It's on the tip of my tongue
Idiom that works both in English and in French
That was the best I could come up with in a translation exam (from French to English), having never come across the word “udder”.
This episode remains to this day one of the most cringe in my studies, albeit an iconic one: my friend Sarah who teaches translation to undergraduates today, reassures them by telling the story of that friend of hers who translated “udder” as “milking organ” in a final exam and still passed.
My anglophone readers won’t be surprised to learn that English is not my first language. Having learnt it as a teenager mostly through American TV, I’ve certainly become fluent in Gossip Girl dialect, but less so in that of Jane Austen or Virginia Woolf. I’ve made peace with the fact that my writing can be “awkward”, and my husband who takes on the role of my editor (so that I never send out anything as horrific as “milking organ” ever again) often points out that I tend to juxtapose very formal words and non-English phrasings together, thus producing a rather unfamiliar style.
So why do I choose to write in English then? To answer that, I first have to ask that question the other way around: why don’t I just write in French?
After all, it is my first language. I grew up reading a lot of French and it was my favourite subject at school (which I went on to study at University), mostly because I preferred crossing books off reading lists than learning the GDPs of America and Europe in Geography class. What was also extremely appealing about French class was the writing part: I loved darkening blank pages to discuss fascinating texts, or even try my hand at creative writing. Writing in French always felt natural, rewarding and it therefore made me confident.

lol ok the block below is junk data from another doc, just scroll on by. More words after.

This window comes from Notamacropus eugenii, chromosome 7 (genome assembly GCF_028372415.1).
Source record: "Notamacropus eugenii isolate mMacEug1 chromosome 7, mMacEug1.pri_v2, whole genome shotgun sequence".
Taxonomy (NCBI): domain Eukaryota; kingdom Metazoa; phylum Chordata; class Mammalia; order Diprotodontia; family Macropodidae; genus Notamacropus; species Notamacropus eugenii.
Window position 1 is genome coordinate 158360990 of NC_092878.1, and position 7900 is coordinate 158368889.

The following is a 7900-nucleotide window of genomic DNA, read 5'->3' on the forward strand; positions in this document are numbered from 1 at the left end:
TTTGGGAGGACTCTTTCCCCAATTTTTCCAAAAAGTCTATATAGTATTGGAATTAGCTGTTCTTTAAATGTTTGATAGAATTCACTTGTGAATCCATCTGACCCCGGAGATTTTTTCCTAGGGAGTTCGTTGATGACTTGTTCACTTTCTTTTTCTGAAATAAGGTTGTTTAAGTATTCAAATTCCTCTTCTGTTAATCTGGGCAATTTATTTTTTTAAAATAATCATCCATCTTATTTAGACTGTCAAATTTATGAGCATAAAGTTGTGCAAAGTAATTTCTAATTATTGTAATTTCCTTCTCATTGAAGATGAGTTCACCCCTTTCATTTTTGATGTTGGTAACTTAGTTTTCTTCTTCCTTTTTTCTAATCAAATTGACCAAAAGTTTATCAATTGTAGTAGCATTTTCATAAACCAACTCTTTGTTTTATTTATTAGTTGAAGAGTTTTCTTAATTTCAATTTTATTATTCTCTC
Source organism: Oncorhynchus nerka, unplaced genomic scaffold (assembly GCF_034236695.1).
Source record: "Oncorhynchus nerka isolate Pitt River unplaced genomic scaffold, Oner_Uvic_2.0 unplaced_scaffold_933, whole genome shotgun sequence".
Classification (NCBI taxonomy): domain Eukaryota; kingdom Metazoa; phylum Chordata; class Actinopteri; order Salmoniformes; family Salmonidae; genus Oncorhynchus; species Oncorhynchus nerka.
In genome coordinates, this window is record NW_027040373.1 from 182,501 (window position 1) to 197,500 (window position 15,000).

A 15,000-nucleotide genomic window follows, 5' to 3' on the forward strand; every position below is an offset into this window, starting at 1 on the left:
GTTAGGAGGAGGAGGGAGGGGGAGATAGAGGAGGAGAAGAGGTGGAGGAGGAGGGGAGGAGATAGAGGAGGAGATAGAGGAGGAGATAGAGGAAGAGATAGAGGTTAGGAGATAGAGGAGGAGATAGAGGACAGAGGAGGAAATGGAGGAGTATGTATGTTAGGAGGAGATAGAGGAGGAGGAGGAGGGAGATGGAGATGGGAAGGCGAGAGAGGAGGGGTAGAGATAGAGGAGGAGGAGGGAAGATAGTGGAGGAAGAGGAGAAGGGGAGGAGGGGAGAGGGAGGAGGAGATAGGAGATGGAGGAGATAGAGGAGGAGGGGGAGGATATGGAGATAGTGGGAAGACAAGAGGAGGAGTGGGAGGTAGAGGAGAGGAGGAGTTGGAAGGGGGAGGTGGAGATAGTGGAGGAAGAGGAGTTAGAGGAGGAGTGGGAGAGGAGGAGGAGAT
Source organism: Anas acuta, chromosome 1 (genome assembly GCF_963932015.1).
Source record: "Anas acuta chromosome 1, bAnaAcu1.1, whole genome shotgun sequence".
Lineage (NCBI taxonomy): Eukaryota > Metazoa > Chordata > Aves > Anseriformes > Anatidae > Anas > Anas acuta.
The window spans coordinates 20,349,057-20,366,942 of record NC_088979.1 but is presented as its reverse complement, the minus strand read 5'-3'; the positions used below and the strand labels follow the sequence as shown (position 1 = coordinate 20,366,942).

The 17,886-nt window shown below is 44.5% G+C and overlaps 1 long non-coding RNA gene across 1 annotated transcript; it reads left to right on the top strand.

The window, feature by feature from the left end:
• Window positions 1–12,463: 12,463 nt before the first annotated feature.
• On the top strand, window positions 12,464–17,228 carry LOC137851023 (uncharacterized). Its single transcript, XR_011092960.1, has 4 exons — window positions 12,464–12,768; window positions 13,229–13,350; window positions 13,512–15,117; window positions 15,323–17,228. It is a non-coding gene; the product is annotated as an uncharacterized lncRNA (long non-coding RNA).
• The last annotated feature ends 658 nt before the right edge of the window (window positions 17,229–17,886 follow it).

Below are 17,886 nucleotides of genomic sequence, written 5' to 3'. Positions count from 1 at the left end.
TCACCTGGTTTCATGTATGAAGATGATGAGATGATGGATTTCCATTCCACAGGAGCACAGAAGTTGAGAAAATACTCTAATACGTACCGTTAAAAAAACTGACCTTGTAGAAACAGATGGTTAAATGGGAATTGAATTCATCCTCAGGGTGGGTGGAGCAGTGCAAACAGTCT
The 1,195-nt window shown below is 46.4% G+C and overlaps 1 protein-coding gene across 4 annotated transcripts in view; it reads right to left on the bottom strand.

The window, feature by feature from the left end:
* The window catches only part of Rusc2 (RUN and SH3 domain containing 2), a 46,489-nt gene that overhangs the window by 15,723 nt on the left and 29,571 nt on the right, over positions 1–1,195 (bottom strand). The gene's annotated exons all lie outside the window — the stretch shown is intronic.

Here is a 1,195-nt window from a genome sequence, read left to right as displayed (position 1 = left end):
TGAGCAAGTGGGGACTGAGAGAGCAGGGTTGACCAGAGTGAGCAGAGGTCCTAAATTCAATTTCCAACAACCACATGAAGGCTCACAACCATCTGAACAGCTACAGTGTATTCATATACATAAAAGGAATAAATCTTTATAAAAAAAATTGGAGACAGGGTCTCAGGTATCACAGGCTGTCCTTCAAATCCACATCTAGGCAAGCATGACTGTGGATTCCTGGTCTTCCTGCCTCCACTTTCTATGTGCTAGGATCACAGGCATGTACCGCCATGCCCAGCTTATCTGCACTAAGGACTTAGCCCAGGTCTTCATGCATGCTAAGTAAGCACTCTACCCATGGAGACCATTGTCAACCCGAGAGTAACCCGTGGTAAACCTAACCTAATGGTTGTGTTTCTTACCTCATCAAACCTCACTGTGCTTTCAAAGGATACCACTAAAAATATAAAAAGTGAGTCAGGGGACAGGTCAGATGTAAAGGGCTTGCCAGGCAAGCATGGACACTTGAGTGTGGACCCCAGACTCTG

Until… I got crushed by negative feedback. And not just any: feedback coming from actual professors who were in a position to judge my French and grade it. “Bad style”, “No structure”, “Inaccurate syntax”, “Superficial” (if you wonder why these are so deeply rooted in my memory, the answer is right over here). These negative comments hurt a lot, especially because they were so at odds with other very positive assessments I’d received for my French over the years. However, such mixed reviews helped me grow regarding my approach to writing: indeed, I want my writing to be personal, an outlet for voicing who I am and what I think. So I’ve come to terms with the fact that if not everyone welcomes my personality and/or my opinions, then my writing and my style won’t appeal to everyone either.
If I shouldn’t be insecure about my French not being appreciated unanimously, then the same should apply to my English. In fact, I now embrace its awkwardness: because it reflects my own relationship with the language, but also because it’s much harder for me judge my own style in English, so I end up mostly focusing on getting my message through, with the means I have (when the word “udder” isn’t part of my vocabulary for instance). Unexpectedly, struggling to write in English has made me a better French writer: I’ve learnt to scrutinise my own style to strip it of superfluous tricks and only keep what brings real nuance to my content.
Still, writing in English doesn’t flow out of me as easily as writing in French does, and each sentence and paragraph are a struggle to produce. But it is the obstacle of not writing in my native language that actually brings me closer to what I want my writing experience to be: a mindful effort to try and articulate my ideas and emotions, in order to translate as faithfully as possible who I am and how I view the world, in the hope it can resonate with my readers. And if my writing can speak to so much as one of them, however imprecisely it may have been written, that means my words were able to ring some truth, and it’s what counts. Kind of like “milking organ”… At least you knew what I meant, right?
In her newsletter “farm life”, Chiara writes beautiful pieces that are both vulnerable and brilliant, including this one about the way rivalry between female characters serves as a mirror for the Other in literature AND in Taylor Swift’s “You Belong With Me”. She orchestrated a Swiftie conversation with yours truly which will be coming out soon, so stay tuned!
Image credit: La laitière by Julien Dupré